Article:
He's among the great professors in the math department. Although his exams are quite long, they're coming directly from the problem sets and I don't think it's super hard to do well in his class if you are willing to work. He drops 5 homework and was very understanding during covid. We indeed get 4-days extension for the final! I think he teaches well, knows what he's doing, and is always kind and approachable which is rare.
Caveat: I took this class in Fall 2019. Yes, this class is everything they say it is. Yes, Florian is one of the most rigorous professors I have had thus far. And yes, I spent hours and hours of my life doing each homework, many of which contained material beyond the scope of what other ODE classes cover. However, the insane difficulty and rigor of this course caused me to put an incredible amount of effort into it out of sheer necessity, which meant I got more out of it than any other math course I have taken here. Florian is a very nice guy and helpful during his OH, which you will almost certainly need to go to (the TAs don't always know how to solve the HW). This course will make you suffer, but it will also leave you wanting to study more math, particularly the pure math side of things; this class is much heavier on the theory than other ODE classes I have seen, so you'll want to take real and complex analysis after being teased with tastes of them here. There is obviously a very large curve in this class due to its sheer difficulty, although it is not particularly generous at the top end (most of the class ended up with a B-range grade), but getting a B- required an average in the 50s, if I remember correctly (an A- was a 75% or above). Again, this is by no stretch of the imagination an easy class, but it is a very worthwhile one. Florian is very nice and understands the material very well, and I generally think he gives off positive vibes. This class made me personally want to pursue higher-level mathematics courses, most of which have turned out to be easier than it despite being at the 4000 level.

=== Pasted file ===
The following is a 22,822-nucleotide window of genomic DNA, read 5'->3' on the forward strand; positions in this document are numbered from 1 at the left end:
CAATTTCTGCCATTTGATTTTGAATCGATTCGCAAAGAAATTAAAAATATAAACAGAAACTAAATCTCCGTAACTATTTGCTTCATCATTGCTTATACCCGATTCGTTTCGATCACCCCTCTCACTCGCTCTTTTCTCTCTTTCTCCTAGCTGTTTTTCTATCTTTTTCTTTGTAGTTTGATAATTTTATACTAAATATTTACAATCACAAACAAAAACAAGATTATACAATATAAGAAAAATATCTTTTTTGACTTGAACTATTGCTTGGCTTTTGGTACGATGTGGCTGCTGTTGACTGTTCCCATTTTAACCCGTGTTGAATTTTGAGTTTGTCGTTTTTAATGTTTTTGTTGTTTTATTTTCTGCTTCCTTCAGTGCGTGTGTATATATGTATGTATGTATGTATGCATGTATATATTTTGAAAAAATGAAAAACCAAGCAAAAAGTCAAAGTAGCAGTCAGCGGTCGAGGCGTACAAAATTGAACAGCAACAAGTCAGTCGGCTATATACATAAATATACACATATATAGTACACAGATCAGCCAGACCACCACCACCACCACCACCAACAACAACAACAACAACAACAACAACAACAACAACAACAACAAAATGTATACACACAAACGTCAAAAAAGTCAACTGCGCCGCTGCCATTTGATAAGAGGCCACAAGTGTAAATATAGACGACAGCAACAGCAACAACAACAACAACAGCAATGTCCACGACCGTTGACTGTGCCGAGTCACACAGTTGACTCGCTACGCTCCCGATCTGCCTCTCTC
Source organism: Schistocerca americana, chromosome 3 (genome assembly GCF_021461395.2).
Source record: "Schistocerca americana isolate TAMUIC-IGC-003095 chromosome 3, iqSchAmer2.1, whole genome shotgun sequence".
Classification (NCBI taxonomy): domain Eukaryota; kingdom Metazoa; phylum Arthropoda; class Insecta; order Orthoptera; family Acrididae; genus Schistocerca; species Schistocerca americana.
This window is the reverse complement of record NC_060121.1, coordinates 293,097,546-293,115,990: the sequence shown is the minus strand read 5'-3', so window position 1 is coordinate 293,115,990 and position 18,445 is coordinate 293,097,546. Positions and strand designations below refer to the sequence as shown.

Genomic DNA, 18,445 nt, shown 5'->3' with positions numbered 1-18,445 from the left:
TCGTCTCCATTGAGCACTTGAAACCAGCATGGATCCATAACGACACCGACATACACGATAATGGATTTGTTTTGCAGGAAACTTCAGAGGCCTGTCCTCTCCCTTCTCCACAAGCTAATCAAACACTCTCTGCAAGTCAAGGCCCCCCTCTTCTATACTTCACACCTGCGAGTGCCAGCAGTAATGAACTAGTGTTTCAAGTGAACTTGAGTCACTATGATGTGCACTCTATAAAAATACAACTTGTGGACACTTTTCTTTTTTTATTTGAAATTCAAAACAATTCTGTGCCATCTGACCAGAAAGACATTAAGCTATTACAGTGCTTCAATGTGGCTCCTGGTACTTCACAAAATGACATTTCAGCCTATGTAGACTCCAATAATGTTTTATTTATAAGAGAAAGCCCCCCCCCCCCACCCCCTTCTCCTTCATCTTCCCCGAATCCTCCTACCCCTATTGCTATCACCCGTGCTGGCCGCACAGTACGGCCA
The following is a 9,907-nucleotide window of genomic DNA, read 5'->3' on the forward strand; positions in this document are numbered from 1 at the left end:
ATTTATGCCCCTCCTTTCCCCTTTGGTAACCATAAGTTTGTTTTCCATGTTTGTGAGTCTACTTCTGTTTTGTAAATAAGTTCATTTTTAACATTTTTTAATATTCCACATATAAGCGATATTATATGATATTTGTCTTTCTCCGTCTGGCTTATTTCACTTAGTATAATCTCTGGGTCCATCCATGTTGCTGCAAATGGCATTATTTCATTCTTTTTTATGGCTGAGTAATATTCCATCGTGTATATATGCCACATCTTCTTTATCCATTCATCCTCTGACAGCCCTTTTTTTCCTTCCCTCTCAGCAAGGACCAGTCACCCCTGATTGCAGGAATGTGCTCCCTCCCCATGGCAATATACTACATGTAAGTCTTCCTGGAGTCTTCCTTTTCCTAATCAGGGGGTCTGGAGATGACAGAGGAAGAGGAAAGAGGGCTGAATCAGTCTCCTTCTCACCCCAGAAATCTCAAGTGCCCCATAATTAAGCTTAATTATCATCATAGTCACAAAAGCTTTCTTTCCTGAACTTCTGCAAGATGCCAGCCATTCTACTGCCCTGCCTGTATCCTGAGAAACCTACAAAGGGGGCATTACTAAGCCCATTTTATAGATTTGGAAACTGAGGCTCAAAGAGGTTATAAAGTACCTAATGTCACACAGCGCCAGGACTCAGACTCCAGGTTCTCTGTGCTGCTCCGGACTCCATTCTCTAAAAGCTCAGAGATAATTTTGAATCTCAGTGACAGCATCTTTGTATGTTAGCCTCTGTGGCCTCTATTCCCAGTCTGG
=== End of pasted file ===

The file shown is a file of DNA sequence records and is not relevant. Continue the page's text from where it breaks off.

Structure: I took this class in the fall semester of 2020 so Professor Johne pre-recorded his lectures. They were typically released in sets of 30-40 minute videos. Initially, they were released midnight Sunday or midnight Tuesday. Towards the end of the semester, the pre-recorded lectures would be released closer to 3-4 AM on Monday and Wednesday. During the scheduled lecture time, he would hold a review-style Zoom meeting where students could drop in and ask questions at the beginning of the meeting. He would then answer the questions he received at the beginning of the class and any other questions that came up during the lecture. Most questions were about the content from the lecture that was posted the night before or from that week's homework so if you were in a timezone where you couldn't watch the lecture before the scheduled lecture, you would be entirely out of the loop. These informal lectures were not recorded but occasionally the notes were posted on Courseworks. The good: Professor Johne is incredibly intelligent. He knows what he's talking about when asked questions. He always responded to my emails when he got to them. Homeworks were usually due 2 weeks after they were released thanks to a soft, "preferred" deadline and a hard, final deadline. The grading was very methodical and solutions were posted for just about everything but the final. If you like the harmonic oscillator, this is your class. The bad: Professor Johne's main vehicle for teaching was worked examples. I am sure for some this works best, but his examples usually confused me. The methods of solving ODEs - the bread and butter of the course - were neither mathematically rigorous nor came from applied questions and usually summed up to "somehow this works so we'll go with it and use it a bunch". The harmonic oscillator was used to derive a lot of solutions and was also used as an example for other solutions where they were derived some other way. The homeworks were very difficult but usually doable. Usually they took me about 15 to 20 hours to finish. The hardest part about the homeworks was taking what was taught in class - the worked example - and applying that to problems that looked nothing like the example from class. The procedure from the worked example didn't always work on the homework either so you had to get creative or learn about the solution method from somewhere else. All exams were open-note, take-home exams without a time limit. Regardless, the midterms were brutal. I took most of the time I was awake during the 48 hour midterm windows taking the exams. The final exam was no different. We were given about a week to finish the exam. I took about 3 or 4 of those days to finish the exam. As another person noted, his challenge questions were extremely difficult and were impossible to do. The exams consisted of a few "straightforward" ODEs followed by conceptual problems that were not answered during the pre-recorded lectures. The grading was very methodical which, while helpful for studying, usually meant that very specific answers were needed to get full points. Not fun. Summary: Overall, the content of the class itself is interesting and worth learning. But, if you can find a similar class with a different professor, try them instead. If you want a challenge, enjoy pain, or have a light course load, this class won't be so bad.